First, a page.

This is a common question I get a lot from my clients. There is so much information out there, and often conflicting information, that it’s hard to know what is right.
The best foods to eat before a workout are those rich in fast acting sugar, or carbohydrates, such as fruit. This type of carbohydrates are quickly digested and uploaded to the the blood stream for immediate energy. This fast-acting energy will give you enough fuel to power you through your workout.
Pre-workout fuel examples include:
- Dates – these power packed fruits are rich in fast acting sugar and fibre. They won’t be too heavy in the stomach and are perfect to eat just before a workout.
- Fruit Juice or coconut water – Drinking fruit juice or coconut water before your workout will give you the fast acting sugar you need to fuel your workout without sitting heavy in your stomach.
- Fruit smoothie – A blend of fruits in smoothie form is a great grab and go snack to drink before a workout. Just make sure you drink it 30-60 minutes before your workout so you don’t get the liquid sloshing around your stomach.
- Apple or banana – Any fruit is the perfect pre-workout food. Fruit is easy to digest and provide fast acting sugars to the blood stream.
- Oatmeal – Oatmeal is great for fuel if you have it an hour or so before your workout. The sugars will be released a little slower but will provide you with more energy to get your through an intense workout.
5) What foods are best to eat after a workout?
It’s just as important to fuel your body after a workout as it is before. The only difference is you will want to consume a carbohydrate, which will replenish the stored energy in your muscles and liver that you just depleted in your workout, and a protein source, which will help your body repair the broken down tissue and recover from your workout.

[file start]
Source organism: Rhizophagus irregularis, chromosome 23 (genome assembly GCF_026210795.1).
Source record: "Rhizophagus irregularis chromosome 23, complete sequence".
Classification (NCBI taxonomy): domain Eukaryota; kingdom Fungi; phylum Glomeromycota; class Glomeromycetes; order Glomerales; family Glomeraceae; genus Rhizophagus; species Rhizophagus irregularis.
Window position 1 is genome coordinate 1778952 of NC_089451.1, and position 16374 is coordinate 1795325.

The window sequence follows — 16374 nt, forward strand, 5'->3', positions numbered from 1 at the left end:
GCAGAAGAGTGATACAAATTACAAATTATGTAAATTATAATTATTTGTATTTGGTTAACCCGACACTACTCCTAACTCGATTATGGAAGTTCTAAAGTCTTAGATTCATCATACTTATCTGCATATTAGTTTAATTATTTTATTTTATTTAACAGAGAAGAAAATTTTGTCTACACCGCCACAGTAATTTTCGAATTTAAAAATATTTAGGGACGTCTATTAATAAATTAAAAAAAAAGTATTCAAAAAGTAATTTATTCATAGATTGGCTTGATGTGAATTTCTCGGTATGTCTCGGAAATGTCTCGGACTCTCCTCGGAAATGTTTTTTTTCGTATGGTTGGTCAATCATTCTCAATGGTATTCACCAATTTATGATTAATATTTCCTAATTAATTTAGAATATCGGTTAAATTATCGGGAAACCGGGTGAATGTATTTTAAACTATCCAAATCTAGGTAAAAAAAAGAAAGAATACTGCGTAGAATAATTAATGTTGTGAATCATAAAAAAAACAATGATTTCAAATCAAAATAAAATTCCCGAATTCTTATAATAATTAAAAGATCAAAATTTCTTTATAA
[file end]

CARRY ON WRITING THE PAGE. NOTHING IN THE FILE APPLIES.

Some post-workout fuel examples include:
- Oatmeal with nut butter – Oatmeal is rich in healthy carbohydrates and protein and nut butter is rich in protein and healthy fats. The perfect post-workout combo.
- Tofu stir-fry – A blend of tofu, veggie and brown rice is a meal rich in carbohydrates and protein that will help your body recover and repair.
- Protein shake – Add a shot of your favourite plant-based protein power to your fruit smoothie and voila… grab and go meal to get you home form the gym.
- Protein bar – Don’t have time to make a smoothie or meal? Keep a protein bar in your bag and eat it while driving home.
- Apple or banana with almond butter – A simple snack that will give you the energy you need post workout.
- Homemade energy balls – These are great little snacks and easy to make too! Need a recipe? Click the link for Energy Bliss Balls recipe.
- Whole grain toast with nut butter – If you are not far from home and can eat this simple snack shortly after your workout it is easy and nutritious.
- Handful of nuts with dried fruit – This is easy to pack in your bag and will help you recover from your workout with health carbohydrates, fats and proteins.
- Hummus and veggies – This is the perfect snack post workout as chickpeas, which is usually what hummus is made of, are rich in protein and carbohydrates.
A vegan diet isn’t about what you’re NOT eating, it’s about what you ARE eating. You can by far get enough nutrition by eating only plant foods and science proves that it is better for performance and recovery than an animal-based diet. A vegan diet is the way of the future as it is not only healthier but more sustainable for the environment and does not require the exploitation of living beings.
Until next time…
Rachel Joy Olsen, BSc., MBA
Author, Health & Wellness coach